Eventually, her peonies became the blinking pink-petaled eyes that she came to know as her soul, clearly defined in both shape and glow. She watched the news reports delicately appear in their air bubbles when she was outside her house watching as Divinity Think Tanks started to recruit the people who had visible souls. Most think tanks sent people to work as religious consultancy teams acting as advisors to other university projects involving climate emergencies and resource allotment conflicts. There was one Divinity Think Tank, however, that was sending peace teams to the End War zones. She glanced at her half-finished application to work with people relocating from their washed-away homes. As her peonies started lazily blinking, she grabbed her bag and headed to the library. She quickly snagged a seat and logged into the databases, leafing through the thin computer slices that hung from the wall offering her the full collection. She wanted to find more information on where the Divinity Think Tank base was sending peace groups.

Old brochures, articles, and past websites flipped quickly by as she took in the landscape of this school near to the coast, still maintaining its old buildings and its trees, whose leaves turned color in the fall. A decision had been made around twenty years ago to build a sea wall so that much of the East Coast could be preserved, but as she flipped through candid photographs of students studying before and then after the construction of the sea wall, she could sense a difference. The sea walls, of course, had caused more problems than expected, but there was also something about the way they altered the environment around them, something desperate and impermanent, that unnerved her. She paused on a picture of a young woman, her hands up, wearing a “Bulletproof” Black Lives Matter T-shirt. The image was from when schools still had websites and did not simply contact the students desired for their programs directly through the cloud. The woman’s eyes were still open though they were looking down, her brow was creased, her braids falling over her T-shirt.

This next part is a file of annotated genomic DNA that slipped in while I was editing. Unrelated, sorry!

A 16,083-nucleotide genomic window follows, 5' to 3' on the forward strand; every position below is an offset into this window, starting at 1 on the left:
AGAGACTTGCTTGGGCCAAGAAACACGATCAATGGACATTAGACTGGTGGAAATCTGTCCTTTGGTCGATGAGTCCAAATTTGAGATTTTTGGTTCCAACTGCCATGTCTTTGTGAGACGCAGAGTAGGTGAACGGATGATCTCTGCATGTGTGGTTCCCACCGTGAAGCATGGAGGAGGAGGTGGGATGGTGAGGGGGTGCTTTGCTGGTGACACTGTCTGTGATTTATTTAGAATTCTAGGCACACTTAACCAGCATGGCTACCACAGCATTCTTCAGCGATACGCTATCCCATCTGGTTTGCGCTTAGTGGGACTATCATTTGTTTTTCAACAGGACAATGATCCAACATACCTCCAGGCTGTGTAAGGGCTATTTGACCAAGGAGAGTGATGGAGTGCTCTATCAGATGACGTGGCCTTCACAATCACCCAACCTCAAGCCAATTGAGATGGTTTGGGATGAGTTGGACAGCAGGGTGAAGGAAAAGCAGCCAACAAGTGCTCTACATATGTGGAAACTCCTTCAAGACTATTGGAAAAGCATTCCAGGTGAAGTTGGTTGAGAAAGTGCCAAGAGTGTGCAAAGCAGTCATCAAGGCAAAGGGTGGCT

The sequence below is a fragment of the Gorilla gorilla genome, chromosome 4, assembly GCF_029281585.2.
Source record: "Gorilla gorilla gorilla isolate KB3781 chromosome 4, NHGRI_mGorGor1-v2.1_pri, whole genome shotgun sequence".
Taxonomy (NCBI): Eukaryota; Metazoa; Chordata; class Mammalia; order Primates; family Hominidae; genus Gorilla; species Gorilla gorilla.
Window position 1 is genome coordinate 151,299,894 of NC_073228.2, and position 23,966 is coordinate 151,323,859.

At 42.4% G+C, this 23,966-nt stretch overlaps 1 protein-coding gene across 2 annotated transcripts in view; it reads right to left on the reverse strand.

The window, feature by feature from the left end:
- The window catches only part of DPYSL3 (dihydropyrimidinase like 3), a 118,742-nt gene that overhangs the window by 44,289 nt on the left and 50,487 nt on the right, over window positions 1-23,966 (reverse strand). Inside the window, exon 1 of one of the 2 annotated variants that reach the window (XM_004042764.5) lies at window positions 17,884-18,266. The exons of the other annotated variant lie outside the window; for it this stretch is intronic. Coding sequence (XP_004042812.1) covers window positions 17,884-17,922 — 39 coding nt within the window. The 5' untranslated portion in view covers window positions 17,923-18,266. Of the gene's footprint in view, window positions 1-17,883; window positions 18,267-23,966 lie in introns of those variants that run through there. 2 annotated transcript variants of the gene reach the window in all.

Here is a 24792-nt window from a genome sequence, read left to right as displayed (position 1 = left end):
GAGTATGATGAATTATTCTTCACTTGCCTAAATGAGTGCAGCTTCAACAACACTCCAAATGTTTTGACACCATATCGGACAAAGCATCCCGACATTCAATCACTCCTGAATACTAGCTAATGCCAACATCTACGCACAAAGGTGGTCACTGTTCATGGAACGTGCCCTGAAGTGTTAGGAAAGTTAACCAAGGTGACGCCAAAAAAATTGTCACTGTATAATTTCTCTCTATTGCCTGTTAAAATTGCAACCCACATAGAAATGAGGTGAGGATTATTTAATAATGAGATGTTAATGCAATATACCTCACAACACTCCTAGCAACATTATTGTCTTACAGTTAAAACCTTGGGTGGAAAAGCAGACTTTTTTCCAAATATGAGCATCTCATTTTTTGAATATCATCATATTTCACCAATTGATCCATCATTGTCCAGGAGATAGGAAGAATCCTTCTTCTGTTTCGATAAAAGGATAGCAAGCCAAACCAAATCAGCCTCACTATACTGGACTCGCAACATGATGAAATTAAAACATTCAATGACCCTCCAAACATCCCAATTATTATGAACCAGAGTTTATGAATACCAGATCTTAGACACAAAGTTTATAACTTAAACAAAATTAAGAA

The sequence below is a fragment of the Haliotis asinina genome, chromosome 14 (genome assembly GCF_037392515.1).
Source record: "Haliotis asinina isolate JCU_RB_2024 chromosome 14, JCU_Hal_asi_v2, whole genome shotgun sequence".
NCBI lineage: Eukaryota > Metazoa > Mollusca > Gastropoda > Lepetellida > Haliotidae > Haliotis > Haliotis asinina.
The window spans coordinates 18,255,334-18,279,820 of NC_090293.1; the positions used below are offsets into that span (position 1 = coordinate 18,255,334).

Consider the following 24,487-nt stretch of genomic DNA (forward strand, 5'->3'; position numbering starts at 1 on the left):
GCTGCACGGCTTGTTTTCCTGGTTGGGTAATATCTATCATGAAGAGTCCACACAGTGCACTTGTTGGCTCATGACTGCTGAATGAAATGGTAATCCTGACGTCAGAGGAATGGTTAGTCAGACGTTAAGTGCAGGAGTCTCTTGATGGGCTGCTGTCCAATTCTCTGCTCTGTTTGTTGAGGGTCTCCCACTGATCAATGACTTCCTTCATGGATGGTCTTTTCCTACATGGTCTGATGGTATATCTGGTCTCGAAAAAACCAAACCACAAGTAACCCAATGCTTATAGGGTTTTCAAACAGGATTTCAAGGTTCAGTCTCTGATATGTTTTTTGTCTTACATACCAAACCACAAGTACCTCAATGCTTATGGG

She looked over the pictures of the leaves on the surrounding trees of the campus that appeared ready to turn into the oranges and reds that helped portray “a classic New England Fall.” As she was about to leave her seat in the library, a message buzzed through the screen, interrupting her searches: ”Interested in joining our Peace Team?” She paused as her seat quivered, unsure if it should get out of her way or stay in the area. She sighed, sat back on it, and replied ”yes” to the message. “Soul picture and signature, please” She rose from her seat and exposed her side as the main screen snapped a picture of the peonies in mid-bloom. She lifted her finger and stood up to sign her name on the bottom of the screen. “Would you like to submit signature and soul?” She clicked “yes,” grabbed her bag, and let her chair zoom off to another library patron. Before she had left the library, she felt her tablet vibrating in her bag as messages frantically pinged in. She glanced at it to see that instructions for departure and necessary books and documents were already downloading, giving off various vibrations as they filled her tablet’s memory.